A lot of people love baseball because it’s all about quantifiable data. You can measure not just things like a pitcher’s Earned-Run Average (ERA), but even a batter’s performance against a left-handed pitcher when the bases are loaded with two outs in extra innings during the playoffs.
While not quite as dramatic, digital PR today is also full of data – and we want as much of it as we can get because it helps measure the success of campaigns and show return on investment. Let’s take a look at two of the most popular website analytic tools: Compete.com and Alexa.
Compete.com: An easy way to find metrics like unique monthly visitors for a website, Compete.com is a panel-based measurement service. This means their data is a sample drawn from more than 2 million U.S. consumers who have opted-in to provide information. By comparison, Google Analytics uses web analytics data collected by cookies. To oversimplify – Compete.com measures actual online behavior based on consumers, while web analytics measures behavior based on cookies.
So while Compete.com is a quick way to gauge traffic, it shouldn’t be your only stop when gathering data. What Compete.com lacks in a larger sample pool, it more than makes up for in ease of use and user interface. Simply type in the site you’re looking for and you get a snapshot of web traffic over the last month, months, or even years:
Scrolling down, you also get useful information like UMVs from the previous month, the percent change month over month, the Compete.com ranking, as well as related sites to check out for competitive analysis.
Advanced functions at the Pro and Pro Enterprise level give users an expanded sample pool, keyword research and analysis, and industry category settings. But as mentioned above, take these figures with a grain of salt as each analytics site will use a different data collection methodology, and as such will produce different results. Give it a test drive at https://blog.compete.com.
Alexa: Now owned by Amazon, Alexa takes web analytics a step further by providing useful data like historical traffic trends, demographics, sites linking in, social metrics, user engagement, as well as a base-level competitive review. Alexa is available in three tiers of Basic, Insight, and Advanced. The Basic level offers just site metrics – to get more advanced data like keyword analysis, SEO checker, and site audits means springing the Advanced tier.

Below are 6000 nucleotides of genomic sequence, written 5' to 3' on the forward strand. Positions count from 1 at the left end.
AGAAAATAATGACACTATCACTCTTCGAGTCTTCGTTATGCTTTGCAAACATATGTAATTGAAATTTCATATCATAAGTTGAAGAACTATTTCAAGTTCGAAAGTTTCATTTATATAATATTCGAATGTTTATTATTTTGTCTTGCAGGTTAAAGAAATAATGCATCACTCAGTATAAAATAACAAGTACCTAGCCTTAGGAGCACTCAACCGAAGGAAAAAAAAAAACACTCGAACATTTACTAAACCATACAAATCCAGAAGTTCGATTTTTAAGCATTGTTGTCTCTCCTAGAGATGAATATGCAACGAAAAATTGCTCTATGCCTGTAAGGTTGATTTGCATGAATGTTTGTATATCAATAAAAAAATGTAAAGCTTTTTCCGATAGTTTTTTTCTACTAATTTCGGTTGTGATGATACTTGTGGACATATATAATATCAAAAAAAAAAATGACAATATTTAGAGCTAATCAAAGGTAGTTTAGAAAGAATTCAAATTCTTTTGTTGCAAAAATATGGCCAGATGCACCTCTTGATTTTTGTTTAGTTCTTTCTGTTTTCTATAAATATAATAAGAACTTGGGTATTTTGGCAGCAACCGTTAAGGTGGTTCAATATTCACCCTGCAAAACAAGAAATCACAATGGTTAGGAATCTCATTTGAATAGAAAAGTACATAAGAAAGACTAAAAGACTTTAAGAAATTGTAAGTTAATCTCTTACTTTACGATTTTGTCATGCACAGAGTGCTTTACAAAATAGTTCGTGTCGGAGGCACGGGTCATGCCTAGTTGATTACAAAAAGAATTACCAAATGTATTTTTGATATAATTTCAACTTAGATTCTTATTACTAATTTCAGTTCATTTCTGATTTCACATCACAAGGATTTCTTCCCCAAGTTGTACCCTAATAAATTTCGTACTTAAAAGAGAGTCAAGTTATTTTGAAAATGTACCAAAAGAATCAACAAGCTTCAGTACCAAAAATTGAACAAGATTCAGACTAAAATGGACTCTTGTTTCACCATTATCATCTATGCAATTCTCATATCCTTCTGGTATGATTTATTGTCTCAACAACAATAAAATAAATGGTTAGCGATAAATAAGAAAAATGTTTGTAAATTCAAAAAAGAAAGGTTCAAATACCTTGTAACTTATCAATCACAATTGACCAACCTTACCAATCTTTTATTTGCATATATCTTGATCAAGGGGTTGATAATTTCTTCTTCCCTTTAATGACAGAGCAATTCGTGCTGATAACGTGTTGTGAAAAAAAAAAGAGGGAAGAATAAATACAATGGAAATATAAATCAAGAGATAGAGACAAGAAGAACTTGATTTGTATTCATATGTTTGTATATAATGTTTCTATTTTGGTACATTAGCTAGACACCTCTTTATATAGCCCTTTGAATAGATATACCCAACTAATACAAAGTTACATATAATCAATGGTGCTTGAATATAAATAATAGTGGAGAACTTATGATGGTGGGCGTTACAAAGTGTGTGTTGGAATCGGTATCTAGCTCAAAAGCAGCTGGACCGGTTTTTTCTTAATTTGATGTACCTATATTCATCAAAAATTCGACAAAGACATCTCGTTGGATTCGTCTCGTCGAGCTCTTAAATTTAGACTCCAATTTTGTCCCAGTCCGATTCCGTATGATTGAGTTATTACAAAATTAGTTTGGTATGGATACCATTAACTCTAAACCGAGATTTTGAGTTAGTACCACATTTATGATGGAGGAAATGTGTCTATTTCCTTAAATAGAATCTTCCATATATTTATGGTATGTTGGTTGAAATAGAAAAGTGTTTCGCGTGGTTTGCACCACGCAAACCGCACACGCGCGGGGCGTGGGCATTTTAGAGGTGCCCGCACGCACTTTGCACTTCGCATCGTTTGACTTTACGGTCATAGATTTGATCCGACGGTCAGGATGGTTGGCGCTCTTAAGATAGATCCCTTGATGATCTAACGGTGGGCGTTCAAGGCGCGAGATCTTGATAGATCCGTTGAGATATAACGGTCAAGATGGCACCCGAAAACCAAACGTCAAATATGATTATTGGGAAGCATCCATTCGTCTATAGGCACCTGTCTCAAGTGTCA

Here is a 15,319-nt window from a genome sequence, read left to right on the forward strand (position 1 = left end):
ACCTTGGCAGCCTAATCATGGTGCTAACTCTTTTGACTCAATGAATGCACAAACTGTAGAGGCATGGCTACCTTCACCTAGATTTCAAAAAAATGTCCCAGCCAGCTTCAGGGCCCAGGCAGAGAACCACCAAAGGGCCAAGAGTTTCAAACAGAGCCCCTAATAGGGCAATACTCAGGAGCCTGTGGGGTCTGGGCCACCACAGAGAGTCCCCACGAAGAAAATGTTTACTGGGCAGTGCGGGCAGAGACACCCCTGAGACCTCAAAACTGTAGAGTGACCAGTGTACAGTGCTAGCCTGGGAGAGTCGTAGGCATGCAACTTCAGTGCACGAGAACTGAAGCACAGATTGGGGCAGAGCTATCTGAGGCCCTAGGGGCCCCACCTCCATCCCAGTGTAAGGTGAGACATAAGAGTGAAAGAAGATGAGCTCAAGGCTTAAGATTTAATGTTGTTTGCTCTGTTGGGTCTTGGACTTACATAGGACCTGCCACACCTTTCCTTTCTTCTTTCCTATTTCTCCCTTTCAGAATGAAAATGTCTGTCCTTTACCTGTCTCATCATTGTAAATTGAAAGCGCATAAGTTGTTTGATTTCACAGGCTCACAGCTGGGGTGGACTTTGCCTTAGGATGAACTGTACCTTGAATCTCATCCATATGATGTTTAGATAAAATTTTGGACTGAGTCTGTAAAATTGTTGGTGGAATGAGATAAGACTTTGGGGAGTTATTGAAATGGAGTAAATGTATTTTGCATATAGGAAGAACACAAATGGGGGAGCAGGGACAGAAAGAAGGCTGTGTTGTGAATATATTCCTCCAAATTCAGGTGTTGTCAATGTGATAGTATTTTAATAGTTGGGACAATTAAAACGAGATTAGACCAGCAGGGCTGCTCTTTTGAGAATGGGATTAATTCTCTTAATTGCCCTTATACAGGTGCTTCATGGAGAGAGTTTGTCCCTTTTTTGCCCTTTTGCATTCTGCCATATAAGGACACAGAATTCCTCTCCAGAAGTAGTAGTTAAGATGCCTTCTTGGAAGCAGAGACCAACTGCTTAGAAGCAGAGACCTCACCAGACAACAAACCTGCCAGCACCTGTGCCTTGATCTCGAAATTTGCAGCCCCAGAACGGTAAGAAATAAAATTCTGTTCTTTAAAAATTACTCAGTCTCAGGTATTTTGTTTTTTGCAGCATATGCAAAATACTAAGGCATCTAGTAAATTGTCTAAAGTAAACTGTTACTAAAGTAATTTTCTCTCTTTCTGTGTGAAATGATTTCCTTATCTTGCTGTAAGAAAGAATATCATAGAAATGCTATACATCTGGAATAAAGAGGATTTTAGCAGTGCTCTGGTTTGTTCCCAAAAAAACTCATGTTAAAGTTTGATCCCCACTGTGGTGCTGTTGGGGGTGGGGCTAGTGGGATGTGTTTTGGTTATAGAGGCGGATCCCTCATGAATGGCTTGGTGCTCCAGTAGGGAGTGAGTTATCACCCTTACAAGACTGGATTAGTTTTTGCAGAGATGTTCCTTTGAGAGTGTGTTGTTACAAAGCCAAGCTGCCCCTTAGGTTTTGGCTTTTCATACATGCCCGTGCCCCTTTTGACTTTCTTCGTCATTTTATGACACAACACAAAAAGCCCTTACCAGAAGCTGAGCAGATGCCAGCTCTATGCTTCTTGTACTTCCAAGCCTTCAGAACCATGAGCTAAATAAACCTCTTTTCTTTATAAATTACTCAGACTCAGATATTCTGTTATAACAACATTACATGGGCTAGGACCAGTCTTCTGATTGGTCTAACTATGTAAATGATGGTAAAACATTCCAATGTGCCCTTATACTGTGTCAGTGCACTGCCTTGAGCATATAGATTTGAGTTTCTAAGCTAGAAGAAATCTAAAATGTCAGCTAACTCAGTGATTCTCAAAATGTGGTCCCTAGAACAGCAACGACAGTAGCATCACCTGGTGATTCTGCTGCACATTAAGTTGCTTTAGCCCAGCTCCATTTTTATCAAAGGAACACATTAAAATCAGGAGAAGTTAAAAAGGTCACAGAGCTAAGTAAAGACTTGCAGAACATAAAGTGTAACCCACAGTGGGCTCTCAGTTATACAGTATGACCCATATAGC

Alexa’s dashboard provides an at-a-glance snapshot of your website’s performance. The downside is you can only view one website per dashboard, so if you’re managing multiple sites, this could get clunky. But it does provide the basics like global and US ranks, daily pageviews, bounce rates, and average duration of visits. On the right, we see competitors and their rankings.
Clicking through to see all metrics provides a bit more information, such as average traffic rank, audience geography, and referring sites.
Alexa claims they are most accurate because they count 100 percent of your traffic by installing their Certify Code on your site that begins directly measuring and reporting. They also claim to filter out web crawlers and other bots that artificially inflate figures. In addition, it will alert you to any sudden changes, so if there’s a sudden drop, you can quickly isolate the root cause and take action.
So as you can see, Alexa and Compete.com serve different purposes – Alexa is great if you’re managing a blog or website, and need to ensure you have a handle on your site’s traffic metrics. Compete.com is great if you need a quick look at the UMV figures for a placement, to vet a digital influencer’s website, or to measure keyword effectiveness. Also important to note that Compete.com recently partnered with comScore, so we’ll likely see a change in their offerings in the near future.